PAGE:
Sri Lanka’s South and West Coast

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After spending a few cold and disappointing days in the highlands, me and Alessandro decided we needed a beach. A free, warm, sandy beach with clear blue sea water.
We picked Mirissa after some friends suggested it to us, and hopped on a 7 hours bus journey from Nuwara Eliya wasting pretty much the whole day, but still arriving in time for a last swim and sunset on the beach (as usual!).

Sea Turtles!
Here we could finally enjoy a breath of fresh air away from the money grabbing everything of the other places, but only for a day as we soon moved to Galle on the second morning. Thank God Galle is only a one hour bus ride away from Mirissa, so we didn’t waste much time.
In Galle we stayed at the old Dutch Fort, a marvellous UNESCO site that is still functioning today, with plenty of shops, restaurants and hotels, but most of all jewelleries. As an European, I shouldn’t really be so surprised by it, but there is a fascination about this Fort that is very special – it reminded me of Pondicherry, but even nicer:
Founded in the 16th century by the Portuguese, Galle reached the height of its development in the 18th century, before the arrival of the British. It is the best example of a fortified city built by Europeans in South and South-East Asia, showing the interaction between European architectural styles and South Asian traditions. (Unesco)
As the other towns on the islands, also Galle Fort is overpriced, but for once I could see the reason why. We found a very nice room at No. 46 Lighthouse Street for Rs 2000 for a night, right at the heart of the fort and managed by a lovely lady. There are no signs that indicate the guest house, but you can find it right next to Deco Hotel.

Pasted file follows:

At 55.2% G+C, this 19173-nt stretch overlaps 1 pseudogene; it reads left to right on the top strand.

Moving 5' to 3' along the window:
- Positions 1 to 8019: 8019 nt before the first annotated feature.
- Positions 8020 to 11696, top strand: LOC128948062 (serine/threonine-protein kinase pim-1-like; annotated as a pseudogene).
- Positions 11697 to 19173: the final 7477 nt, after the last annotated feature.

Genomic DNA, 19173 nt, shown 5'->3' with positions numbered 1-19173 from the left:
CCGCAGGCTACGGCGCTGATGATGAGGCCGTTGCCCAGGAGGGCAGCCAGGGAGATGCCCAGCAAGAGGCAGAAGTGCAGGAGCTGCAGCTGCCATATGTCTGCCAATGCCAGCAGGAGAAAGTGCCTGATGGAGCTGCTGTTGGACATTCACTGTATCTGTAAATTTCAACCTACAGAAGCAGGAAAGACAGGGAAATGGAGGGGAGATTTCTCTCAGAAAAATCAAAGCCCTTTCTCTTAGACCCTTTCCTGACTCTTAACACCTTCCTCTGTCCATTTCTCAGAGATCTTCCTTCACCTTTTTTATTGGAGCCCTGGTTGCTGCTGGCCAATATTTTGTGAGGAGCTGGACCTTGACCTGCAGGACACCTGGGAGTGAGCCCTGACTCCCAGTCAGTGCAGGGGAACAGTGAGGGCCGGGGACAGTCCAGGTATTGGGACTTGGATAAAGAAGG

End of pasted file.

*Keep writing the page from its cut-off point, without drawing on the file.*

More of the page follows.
Not wanting to spend much for dinner, as we had to keep our daily budget, we ate kottu at Hala Hala Cafe, a small restaurant right by the fort’s walls run by a super nice and friendly staff… And the kottu was amazing!
I would say a day is more than enough to see the fort and a bit of its surroundings (we also visited two temples outside); but if you need some time to relax and don’t mind much about spending a little more, then it is definitely the place where to stop.
For us however it was time to move north towards our final destination – the airport. So we decided to stop in Negombo and see what it has to offer: nothing, waste of a day.
It is now off season here so there is not much going on and the sights are limited to the fish market,
The Dutch Canal,
And the not-even-that-nice beach. Actually, not nice at all.
Our stay at the New Rani Inn made the stay in Negombo a little more pleasant, thankfully. It was also interesting to hear from Rodrigo Rani, the owner of the place, that her thoughts on the tourism situation in Sri Lanka are the same as mine. It is very unfortunate however that she will suffer out of this much more than I will…
Overall, Sri Lanka is a beautiful country. However, it seems to me that if it keeps growing as it is, and does not change a couple of its policies, it will become the Dubai of the Indian Ocean built by the Chinese.

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